Our open and democratic society with its freedoms and rights is not a given. A long battle was fought for this by previous generations and today we are witnessing the erosion of such core values as ‘respect’, ‘participation’ and ‘responsibility’. So all of us will have to work for and recreate our civil society every single day. The recent labour conflict revealed that even our carefully calibrated institutions can not always adequately absorb and resolve conflict. We consequently run the risk of not only setting a terrible example for our students, but also of a steady fraying of the social structures that underpin our society.
My Goal: As a school trustee I will make it a top priority that we realize that not a lot is needed to see a breakdown in this social order and that all parties need to work together, every day, to maintain and build out our success as a free, open and shock absorbent society. The art of compromise is central to that.
THE BUDGET: More Learning Support, Courses and Resources
It has been clear that BC schools do not always have the staffing and resources they need to fully deliver the curriculum, in particular if we take into account the changing needs of students and demands of that rapidly changing global landscape mentioned before. Continued investment in staff, technology, facilities, extracurricular activities and materials is essential. Public schools also compete with private schools, homeschooling and other options open to families nowadays. And school districts also compete for talent, so how do we attract the best teachers and administrators?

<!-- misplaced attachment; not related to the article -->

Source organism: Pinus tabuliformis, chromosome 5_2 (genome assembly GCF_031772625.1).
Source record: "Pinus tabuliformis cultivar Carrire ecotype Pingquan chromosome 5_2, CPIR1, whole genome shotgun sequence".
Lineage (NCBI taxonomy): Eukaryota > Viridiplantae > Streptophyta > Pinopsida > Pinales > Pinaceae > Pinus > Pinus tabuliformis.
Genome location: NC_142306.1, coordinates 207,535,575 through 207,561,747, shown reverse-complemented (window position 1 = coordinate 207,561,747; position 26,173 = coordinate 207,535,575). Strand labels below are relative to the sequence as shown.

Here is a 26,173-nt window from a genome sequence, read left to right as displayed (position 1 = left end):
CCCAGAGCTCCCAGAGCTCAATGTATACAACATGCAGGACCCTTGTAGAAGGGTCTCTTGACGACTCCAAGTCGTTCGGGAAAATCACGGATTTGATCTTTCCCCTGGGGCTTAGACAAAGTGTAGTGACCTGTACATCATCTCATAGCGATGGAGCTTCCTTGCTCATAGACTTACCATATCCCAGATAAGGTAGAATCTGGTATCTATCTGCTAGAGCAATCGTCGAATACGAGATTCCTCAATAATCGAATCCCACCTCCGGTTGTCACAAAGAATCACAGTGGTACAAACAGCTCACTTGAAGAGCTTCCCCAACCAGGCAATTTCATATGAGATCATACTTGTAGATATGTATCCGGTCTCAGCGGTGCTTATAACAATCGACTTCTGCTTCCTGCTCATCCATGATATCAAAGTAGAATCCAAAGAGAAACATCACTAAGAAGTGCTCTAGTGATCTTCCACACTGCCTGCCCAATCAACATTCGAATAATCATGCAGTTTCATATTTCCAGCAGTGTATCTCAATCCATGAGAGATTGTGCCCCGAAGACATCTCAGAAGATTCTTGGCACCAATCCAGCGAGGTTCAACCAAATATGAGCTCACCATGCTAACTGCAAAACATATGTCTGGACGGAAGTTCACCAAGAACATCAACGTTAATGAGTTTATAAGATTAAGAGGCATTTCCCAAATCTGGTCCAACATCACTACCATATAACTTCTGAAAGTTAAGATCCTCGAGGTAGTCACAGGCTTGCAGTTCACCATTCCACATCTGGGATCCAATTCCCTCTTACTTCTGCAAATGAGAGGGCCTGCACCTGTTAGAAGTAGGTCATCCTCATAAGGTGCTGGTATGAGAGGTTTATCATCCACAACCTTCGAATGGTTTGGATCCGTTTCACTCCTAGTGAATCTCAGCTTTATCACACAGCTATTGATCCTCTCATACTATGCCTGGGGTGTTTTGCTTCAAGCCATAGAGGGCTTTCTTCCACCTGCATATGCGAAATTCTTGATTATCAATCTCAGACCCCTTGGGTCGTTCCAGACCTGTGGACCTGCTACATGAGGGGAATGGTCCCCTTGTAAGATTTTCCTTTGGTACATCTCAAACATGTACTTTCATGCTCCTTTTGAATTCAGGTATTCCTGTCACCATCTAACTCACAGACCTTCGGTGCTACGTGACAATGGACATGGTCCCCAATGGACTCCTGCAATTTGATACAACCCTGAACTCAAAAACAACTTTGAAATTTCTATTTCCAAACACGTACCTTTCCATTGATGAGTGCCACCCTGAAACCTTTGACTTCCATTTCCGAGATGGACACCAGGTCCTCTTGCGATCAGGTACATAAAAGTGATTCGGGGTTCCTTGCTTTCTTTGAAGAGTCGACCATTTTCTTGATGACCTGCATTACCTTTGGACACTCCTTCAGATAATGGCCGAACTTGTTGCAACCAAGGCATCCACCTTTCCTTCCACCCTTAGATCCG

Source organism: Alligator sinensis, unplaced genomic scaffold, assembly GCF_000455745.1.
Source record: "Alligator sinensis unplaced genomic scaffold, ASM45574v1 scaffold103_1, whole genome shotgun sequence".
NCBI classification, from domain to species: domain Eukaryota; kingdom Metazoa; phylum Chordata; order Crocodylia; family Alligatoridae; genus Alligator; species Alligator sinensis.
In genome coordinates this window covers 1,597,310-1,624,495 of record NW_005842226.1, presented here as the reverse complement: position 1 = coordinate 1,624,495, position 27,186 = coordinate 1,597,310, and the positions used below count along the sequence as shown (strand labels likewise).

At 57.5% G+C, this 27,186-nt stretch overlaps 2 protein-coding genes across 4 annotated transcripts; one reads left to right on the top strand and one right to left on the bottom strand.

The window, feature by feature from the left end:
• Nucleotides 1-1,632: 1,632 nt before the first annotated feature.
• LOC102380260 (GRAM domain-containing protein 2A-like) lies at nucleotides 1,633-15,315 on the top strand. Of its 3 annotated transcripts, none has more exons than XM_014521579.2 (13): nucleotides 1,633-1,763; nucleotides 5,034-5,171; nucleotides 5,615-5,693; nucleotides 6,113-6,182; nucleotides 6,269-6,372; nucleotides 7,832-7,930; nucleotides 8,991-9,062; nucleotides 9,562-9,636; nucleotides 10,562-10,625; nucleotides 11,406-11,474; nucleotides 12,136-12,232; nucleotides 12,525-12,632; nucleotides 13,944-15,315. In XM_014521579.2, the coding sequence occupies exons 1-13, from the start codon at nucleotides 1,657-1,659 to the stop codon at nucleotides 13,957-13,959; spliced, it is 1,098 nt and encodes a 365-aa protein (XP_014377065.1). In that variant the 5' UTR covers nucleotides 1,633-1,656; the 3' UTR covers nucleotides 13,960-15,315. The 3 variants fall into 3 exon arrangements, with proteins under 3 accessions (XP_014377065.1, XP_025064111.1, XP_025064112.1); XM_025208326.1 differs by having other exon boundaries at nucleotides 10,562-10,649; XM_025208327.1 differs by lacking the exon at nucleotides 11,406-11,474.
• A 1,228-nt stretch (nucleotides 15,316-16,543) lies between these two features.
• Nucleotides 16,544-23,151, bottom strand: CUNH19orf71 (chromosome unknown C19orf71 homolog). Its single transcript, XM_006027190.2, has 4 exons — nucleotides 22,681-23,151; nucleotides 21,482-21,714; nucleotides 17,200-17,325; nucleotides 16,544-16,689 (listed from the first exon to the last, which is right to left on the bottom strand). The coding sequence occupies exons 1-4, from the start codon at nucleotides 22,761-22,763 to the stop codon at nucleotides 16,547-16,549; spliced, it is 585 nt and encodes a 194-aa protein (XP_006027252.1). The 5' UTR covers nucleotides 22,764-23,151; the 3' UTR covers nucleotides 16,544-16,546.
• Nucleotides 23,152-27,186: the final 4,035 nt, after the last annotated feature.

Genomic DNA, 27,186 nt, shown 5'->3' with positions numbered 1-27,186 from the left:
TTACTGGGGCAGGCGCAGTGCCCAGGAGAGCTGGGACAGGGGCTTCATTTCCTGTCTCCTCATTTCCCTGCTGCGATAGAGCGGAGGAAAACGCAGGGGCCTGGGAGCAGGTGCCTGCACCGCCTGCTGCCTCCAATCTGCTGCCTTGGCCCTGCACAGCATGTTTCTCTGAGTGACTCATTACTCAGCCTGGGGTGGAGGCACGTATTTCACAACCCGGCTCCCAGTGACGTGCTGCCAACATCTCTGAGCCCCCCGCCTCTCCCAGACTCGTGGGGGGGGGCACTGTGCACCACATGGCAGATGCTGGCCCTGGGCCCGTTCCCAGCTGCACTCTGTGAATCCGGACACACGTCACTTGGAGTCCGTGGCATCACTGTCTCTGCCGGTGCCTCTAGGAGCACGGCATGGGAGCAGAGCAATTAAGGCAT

My Goal: I want to start to seriously look at how we can better leverage our resources and find alternative funding mechanisms so we can deliver what our students need and what our staff requires to deliver the education that enables students to compete and cooperate, but also enables the school district to compete effectively with alternative schooling options.
THE COMMUNITY: Build Partnerships
Relations between provincial and local entities are not always optimal and so it is with school districts. School districts need to increasingly carve out their own identity and build strong local partnerships to complement and improve on that what is funded or given from higher levels. In other words: there is a strong need to build and deepen partnerships locally with municipalities, businesses and community organizations.
My Goal: I want to start developing local initiatives where more joint use of assets (think about the fact that many school buildings remain unused for 50% of the calendar year), and creating partnerships with local profit and non-for-profit entities widen that ability of school districts to operate effectively.